Junction City electricity provider says OSH construction delays cost them $648,000

By Chris McKee, KMTR.com, Jan. 23, 2013

Eds. Note: The MHAP and most everyone associated with the mental health business – aside from those employed to build hospitals – oppose building a new psychiatric hospital / prison at Junction City.

As the new Oregon State Hospital remains under construction near Junction City, the area’s electricity provider is out several hundred thousand dollars in part due to delays on the project.

Blachly-Lane Electric Cooperative is out about $648,000 for 2013, mostly due to delays on the hospital project. The financial shortage has to do with the electrical cooperative’s pre-purchase of power from the Bonneville Power Administration in 2011.

Before 2011, Blachly-Lane was told by state officials that the new mental health hospital would be open in Junction City by 2013. That was the estimated opening date as early as 2007 when the project was first outlined by the state.

Adding to the power demand, Eugene-based Grain Millers Inc. was also expected to have a new Junction City-area facility open in 2013. Together, both of those facilities were expected to draw an additional eight megawatts of power, nearly doubling Blachly-Lane’s current load of twelve megawatts.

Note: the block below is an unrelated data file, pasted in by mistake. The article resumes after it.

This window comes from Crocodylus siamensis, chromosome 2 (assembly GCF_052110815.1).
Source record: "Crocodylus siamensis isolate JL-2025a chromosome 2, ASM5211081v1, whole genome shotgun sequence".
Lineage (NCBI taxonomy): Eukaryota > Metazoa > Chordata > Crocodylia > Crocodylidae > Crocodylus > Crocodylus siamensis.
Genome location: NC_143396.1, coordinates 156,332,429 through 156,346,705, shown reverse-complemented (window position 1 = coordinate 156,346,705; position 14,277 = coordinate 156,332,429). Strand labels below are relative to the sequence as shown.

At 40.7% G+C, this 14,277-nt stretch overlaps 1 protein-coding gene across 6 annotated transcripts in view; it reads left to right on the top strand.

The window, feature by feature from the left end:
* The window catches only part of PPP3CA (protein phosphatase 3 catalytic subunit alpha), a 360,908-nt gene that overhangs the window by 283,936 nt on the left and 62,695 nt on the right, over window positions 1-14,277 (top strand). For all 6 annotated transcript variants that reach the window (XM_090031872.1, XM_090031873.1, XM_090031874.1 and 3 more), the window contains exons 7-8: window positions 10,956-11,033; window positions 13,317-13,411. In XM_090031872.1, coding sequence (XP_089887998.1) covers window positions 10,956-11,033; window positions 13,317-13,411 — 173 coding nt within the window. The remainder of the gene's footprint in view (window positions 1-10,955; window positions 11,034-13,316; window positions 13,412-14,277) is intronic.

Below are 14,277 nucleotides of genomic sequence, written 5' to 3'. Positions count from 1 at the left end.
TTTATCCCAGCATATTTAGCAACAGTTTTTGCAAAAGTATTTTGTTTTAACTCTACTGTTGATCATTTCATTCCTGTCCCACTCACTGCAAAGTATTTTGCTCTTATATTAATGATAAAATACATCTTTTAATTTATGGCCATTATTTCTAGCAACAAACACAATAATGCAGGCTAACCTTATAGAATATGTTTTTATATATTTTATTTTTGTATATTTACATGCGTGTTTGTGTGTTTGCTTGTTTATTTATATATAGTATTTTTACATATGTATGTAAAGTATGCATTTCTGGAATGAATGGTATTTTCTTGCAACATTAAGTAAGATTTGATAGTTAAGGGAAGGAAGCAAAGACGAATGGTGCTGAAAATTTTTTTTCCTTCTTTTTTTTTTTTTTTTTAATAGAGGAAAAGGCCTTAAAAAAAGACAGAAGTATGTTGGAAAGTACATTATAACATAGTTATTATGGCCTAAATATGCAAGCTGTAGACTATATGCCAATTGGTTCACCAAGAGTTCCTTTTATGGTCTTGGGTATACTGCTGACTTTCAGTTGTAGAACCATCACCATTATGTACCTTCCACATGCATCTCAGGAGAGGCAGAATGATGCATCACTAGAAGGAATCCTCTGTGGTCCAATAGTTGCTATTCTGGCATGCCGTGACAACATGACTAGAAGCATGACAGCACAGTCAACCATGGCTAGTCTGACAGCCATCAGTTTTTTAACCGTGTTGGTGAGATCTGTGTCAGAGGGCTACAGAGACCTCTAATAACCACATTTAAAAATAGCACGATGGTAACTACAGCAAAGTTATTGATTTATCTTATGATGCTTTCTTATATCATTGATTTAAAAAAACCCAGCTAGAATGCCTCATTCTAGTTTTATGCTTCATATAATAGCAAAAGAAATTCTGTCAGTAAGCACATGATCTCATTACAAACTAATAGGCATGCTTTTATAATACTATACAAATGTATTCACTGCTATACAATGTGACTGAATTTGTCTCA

However, as it stands today, both the hospital and Grain Miller Inc.’s new facility have yet to be built.

Blachly-Lane is getting a partial refund on the pre-purchased power; however, it cannot get a full refund. In turn, the utility has had to make big cuts to its $12.2 million budget.

The utility is also asking the state for help, but so far it hasn’t had much luck.

“They’ve [hospital project liaisons] talked to their management team and tried to do their best to see what they can come up with, but they just don’t have the funds appropriated for that this year, so there is not much they can do,” said Joe Jarvis, General Manager of Blachly-Lane Electrical Cooperative.

“We’re just going to wait until they get a lot closer and it looks like it’s more of a concrete project and at that point we’ll work out some kind of contract so that this doesn’t happen again,” says Jarvis.

To make up the loss, Blachly-Lane has cut the equivalent of 1.5 full time employees, frozen all employee wages and cut almost all employee training and conference outings. It’s also switched employees to a new insurance plan.

The state is now saying that the Junction City mental health facility will be open by the end of 2014. Thus far, crews have done ground prep work on the site and improved the intersection of Mill Iron Road and Highway 99.